President Obama took Erie County in a landslide Election Day, but you might not have recognized that victory by some of the long faces at Democratic Party headquarters in Ellicott Square Tuesday might.

That’s because Erie County Democrats suffered through a dismal Election Night, losing three major offices.

On the flip side, the frowns and disappointment at Mitt Romney’s Boston headquarters never made their way to Buffalo. In fact, the local GOP appeared downright giddy after picking off a congressional seat and county comptroller’s office, while staving off an attempt to dethrone State Sen. Mark J. Grisanti.

Their successes gave a sense of accomplishment to local GOP leaders in a county where registered Democrats significantly outnumber Republicans and Obama garnered 220,506 votes to Romney’s 160,337.

“We went with our traditional recipe of having great candidates, the right message, and the revenues to get out that message,” said Erie County Republican Chairman Nicholas A. Langworthy. “The taxpayers are buying what we are selling because our issues are right.”

I don’t know if I’d go as far as that. I don’t know what Mr. Mychajliw’s “issues” are, nor am I too familiar with what Mr. Grisanti’s “issues” are. A big issue, for instance, is hydrofracking. Mr. Grisanti has been silent or indecisive on that. UB 2020 didn’t pass – SUNY 2020 did.  Under UB 2020, UB would have $4 billion to play with to transform itself from a socialistically redistributive public university into a quasi-private business incubator. Under SUNY 2020, all SUNY schools need to compete for a $35 million pot for capital improvements, administered by the Empire State Development Corporation. Mr. Collins’ issues? Obamapelosi and a promise to do whatever Speaker Boehner tells him to do. 

But it’s a far different story this post-election weekend for Democrats, and the bickering that marks the local party leadership has been revived.

Yes, it has. I addressed it here in a plea for everyone to act like grownups and re-assess how the Erie County Democratic Committee conducts itself. Whose opinions, pray, does Mr. McCarthy transcribe? 

“The Democrats ought to take a close look at what happened,” said former Erie County Democratic Chairman G. Steven Pigeon. “We should have had three wins, and we had three losses.”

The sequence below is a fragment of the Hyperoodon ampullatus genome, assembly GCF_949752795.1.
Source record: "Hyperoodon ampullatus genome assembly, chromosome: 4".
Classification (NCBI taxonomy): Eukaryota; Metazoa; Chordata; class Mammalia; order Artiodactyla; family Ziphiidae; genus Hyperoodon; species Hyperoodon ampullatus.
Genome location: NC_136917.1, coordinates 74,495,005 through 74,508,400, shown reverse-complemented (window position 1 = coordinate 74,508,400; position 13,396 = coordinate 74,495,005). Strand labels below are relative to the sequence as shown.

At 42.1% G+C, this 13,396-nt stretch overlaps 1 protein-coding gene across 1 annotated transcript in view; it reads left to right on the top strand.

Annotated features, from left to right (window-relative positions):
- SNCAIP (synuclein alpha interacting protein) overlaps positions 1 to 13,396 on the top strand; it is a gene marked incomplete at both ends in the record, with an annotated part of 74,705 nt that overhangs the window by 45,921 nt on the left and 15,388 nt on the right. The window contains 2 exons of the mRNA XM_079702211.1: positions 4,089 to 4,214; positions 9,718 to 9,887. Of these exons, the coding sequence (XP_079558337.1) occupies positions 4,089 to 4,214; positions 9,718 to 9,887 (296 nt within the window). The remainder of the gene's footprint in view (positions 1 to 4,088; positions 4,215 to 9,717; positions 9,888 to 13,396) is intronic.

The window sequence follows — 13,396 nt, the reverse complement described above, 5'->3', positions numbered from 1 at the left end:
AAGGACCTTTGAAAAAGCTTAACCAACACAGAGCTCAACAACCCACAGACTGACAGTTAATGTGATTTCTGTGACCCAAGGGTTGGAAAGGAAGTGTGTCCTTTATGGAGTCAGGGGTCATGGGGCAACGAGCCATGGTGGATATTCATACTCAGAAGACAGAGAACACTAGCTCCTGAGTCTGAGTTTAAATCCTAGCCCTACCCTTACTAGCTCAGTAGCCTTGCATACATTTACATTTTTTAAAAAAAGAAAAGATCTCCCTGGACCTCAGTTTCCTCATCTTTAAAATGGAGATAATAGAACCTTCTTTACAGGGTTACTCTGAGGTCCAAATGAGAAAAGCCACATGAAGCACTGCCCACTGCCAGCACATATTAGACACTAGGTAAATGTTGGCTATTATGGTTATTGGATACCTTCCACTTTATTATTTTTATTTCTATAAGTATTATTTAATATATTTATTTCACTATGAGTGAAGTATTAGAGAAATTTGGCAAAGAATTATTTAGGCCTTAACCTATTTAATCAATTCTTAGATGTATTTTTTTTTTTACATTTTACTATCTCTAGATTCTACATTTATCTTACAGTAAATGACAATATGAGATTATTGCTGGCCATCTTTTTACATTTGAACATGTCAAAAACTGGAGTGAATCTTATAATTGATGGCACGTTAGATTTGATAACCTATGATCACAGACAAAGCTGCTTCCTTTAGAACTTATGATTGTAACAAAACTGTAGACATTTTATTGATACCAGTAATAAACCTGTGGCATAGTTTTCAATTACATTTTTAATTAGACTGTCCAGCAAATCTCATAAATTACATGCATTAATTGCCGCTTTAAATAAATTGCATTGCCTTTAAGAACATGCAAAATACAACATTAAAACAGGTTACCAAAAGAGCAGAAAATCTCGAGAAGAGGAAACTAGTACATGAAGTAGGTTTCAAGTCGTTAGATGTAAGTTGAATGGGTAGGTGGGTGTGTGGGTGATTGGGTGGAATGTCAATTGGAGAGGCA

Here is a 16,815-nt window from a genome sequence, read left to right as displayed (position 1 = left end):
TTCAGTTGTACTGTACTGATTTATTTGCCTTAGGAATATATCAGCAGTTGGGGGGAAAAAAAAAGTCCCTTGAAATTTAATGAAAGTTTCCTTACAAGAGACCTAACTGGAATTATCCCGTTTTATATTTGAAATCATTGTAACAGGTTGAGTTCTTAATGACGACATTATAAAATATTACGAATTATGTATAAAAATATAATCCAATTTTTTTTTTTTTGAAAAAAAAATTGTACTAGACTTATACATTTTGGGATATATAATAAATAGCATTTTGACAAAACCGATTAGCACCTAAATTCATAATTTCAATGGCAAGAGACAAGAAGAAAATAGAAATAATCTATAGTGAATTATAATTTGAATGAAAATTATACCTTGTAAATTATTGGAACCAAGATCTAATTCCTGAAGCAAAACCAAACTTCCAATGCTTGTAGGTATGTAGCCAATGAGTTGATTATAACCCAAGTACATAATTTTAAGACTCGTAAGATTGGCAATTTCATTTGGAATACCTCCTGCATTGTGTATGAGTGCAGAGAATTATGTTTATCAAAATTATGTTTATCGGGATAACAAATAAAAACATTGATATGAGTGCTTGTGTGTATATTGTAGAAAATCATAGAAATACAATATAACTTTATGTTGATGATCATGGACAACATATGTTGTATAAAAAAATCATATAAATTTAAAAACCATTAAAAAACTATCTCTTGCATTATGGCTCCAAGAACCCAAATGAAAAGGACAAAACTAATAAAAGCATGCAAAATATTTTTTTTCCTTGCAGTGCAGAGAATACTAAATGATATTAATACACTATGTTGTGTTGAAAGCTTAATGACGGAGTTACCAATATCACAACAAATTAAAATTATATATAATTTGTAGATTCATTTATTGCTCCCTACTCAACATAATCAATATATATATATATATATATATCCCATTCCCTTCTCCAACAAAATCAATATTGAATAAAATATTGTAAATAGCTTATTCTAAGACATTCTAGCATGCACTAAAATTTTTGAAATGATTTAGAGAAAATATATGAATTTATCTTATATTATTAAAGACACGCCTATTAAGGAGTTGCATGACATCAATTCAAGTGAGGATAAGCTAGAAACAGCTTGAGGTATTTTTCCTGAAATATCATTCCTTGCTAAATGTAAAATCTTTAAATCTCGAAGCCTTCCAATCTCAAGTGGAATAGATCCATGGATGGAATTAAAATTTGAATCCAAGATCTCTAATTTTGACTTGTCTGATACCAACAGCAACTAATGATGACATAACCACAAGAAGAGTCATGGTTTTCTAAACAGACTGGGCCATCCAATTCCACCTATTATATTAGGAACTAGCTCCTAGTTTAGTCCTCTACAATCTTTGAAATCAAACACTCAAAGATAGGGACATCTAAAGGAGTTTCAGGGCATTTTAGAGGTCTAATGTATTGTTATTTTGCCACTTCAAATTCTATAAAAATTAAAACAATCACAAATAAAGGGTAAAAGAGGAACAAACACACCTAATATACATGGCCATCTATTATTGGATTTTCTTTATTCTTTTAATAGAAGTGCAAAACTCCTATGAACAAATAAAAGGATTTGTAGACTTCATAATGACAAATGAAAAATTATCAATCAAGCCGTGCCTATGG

Specifically, he blamed former county chairman Leonard R. Lenihan and the new chairman Jeremy J. Zellner.

“They put in a lackey who got [Lenihan’s] coffee,” Pigeon said of Zellner. “You can’t unify the party as long as Len Jr. is in the chairman’s seat.

“It’s a joke,” he added. “To have this little, junior, mid-level staffer as chairman of Erie County is an embarrassment. Zellner ought to step down.”

It’s funny, at first. It’s funny at first to read the petulant venom from a loser calling someone else a loser. It’s funny to see someone who hasn’t played a constructive role in WNY Democratic politics in forever lecture Len Lenihan and Jeremy Zellner. When you demand that someone resign a post that they just won in an election because you hate them, you display a remarkably childish arrogance underscored by the fact that none of Pigeon‘s own picks won anything this round. 

I know a lot of people don’t like Zellner any more than they liked Lenihan, but to insult him as having been Lenihan’s coffee boy is so ignorant and blind. First of all, even if Zellner had done nothing more in the last decade than get Lenihan’s coffee, that task would have been infinitely more productive for Erie County Democrats than what Pigeon‘s been doing during that same period of time. After all, being a coffee boy doesn’t actively do harm to Democratic candidacies. But, of course, Zellner was the executive director, not the coffee boy. That might be how Pigeon treated his ED when he was chairman, but Zellner was quite active in every Democratic race – won or lost – for a decade.